I have heard the story many times but today I had the chance to see it for myself. There is a splendid mausoleum built for kings by the Chinese emperor to honor the King of Sulu. The royal visitor had died while on the visit and the Chinese emperor put no stops to honor him. King Paduka Pahal would have formalized the close friendship between the two countries. They have had frequent exchanges since the Ming dynasty but these needed to be solidified by friendship.

After the feasting was over, Pahal headed for home in Sulu but he never made it. He fell ill and died in Dezhou on Sept. 13, 1417. A painting of Pahal is at the main building near the tomb. The Chinese emperor was saddened with the death of his friend who would have sealed the friendship of their kingdoms. So he ordered “an elaborate funeral with the standards of an empire.”

This was a watershed of the closeness of the friendship between China and the Philippines. His descendants became citizens of of Dezhou, China. The Philippine media delegation met one of them at a lauriat in the hotel. The ancient ties between the two countries is immortalized in that mausoleum in the district of Dezhou, Shandong province not far from Beijing.

Before Shandong we were at Suzhou, the hometown of the world famous architect Lei Pe of the glass triangle he built in front of the Louvre.

Each time I visit China my impressions crowd into one theme it is of a nation both struggling to marry both the old and the new. In this visit our first stop was the city of Suzhou a bus ride from the Shanghai airport. It is like going to Baguio said someone from our group, “except we miss the bumps from the inferior asphalt roads of graft-ridden Philippines.” Suzhou is definitely of the new. On the way we rode past wide avenues with building upon building of condominiums and housing estates.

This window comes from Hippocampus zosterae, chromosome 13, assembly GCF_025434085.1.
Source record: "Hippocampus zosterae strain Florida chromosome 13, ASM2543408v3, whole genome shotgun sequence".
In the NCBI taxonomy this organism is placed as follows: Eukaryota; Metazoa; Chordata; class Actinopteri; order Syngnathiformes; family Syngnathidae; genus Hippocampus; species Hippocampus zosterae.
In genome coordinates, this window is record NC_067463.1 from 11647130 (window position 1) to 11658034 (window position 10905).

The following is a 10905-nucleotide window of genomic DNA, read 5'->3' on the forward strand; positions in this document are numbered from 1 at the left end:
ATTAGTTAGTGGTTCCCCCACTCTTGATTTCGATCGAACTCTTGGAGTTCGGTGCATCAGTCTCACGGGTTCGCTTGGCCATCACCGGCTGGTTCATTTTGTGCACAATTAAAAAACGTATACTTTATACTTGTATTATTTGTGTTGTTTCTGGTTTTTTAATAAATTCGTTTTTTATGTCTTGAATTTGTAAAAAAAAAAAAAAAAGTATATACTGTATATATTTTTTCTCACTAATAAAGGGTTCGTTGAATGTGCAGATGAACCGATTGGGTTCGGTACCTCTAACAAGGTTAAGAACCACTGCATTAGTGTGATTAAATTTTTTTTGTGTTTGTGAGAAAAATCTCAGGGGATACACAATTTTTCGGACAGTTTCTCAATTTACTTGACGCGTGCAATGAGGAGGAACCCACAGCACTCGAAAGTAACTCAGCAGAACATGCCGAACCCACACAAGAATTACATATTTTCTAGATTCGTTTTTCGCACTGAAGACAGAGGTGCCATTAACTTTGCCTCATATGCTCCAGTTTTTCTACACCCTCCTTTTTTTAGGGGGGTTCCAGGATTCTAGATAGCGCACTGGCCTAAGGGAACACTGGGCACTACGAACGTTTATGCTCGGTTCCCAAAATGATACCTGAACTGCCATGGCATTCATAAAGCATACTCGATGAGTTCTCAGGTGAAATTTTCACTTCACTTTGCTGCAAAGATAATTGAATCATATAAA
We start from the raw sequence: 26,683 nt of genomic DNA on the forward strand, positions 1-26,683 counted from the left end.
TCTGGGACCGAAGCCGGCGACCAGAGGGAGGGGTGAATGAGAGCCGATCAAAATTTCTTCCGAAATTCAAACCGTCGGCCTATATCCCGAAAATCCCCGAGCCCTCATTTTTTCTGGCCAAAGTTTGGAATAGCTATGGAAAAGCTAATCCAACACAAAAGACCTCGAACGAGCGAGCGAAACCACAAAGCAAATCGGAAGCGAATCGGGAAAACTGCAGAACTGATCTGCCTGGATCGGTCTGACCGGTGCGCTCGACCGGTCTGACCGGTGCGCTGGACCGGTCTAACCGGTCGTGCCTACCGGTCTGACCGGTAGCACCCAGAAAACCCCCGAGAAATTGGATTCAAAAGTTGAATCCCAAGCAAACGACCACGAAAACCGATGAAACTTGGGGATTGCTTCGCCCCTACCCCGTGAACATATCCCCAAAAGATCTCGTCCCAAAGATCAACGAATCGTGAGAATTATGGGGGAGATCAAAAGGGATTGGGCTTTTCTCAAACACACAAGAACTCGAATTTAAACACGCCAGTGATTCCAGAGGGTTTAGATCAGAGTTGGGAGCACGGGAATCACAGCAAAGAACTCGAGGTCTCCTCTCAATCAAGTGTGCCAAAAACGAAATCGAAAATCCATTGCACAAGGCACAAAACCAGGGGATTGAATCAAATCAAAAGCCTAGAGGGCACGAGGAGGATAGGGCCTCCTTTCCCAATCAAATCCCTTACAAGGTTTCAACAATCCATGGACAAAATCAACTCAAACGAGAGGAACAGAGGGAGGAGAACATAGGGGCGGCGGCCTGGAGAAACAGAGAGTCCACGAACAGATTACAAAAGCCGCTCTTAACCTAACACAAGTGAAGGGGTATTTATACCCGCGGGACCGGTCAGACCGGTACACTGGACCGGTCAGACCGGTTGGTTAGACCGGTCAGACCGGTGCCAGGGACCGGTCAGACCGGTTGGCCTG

There were also some very elegant buildings so I asked our guide if these were government-owned. No he said, these were for the rich. He was quick to remind me though that all land is owned by the government even if these are private homes.

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As an aside, he said the development of infrastructure like the miles and miles of smooth highways was made possible through a progressive interpretation of eminent domain.

This is one of the reasons why the building of better infrastructure apart from fighting graft seems an impossible task. We cannot widen roads with private property blocking development. Not so in China where they plan for many years and programs are continued and followed through from administration to administration. The wide highways in China are definitely of the new and more progressive side of the country.

So, too, was the Shuzhou Industrial Park. It was a jungle of buildings housing this superpower’s high tech industries. As the brochures say, the industrial park was built especially for research and innovate on information technology and biotechnology industries.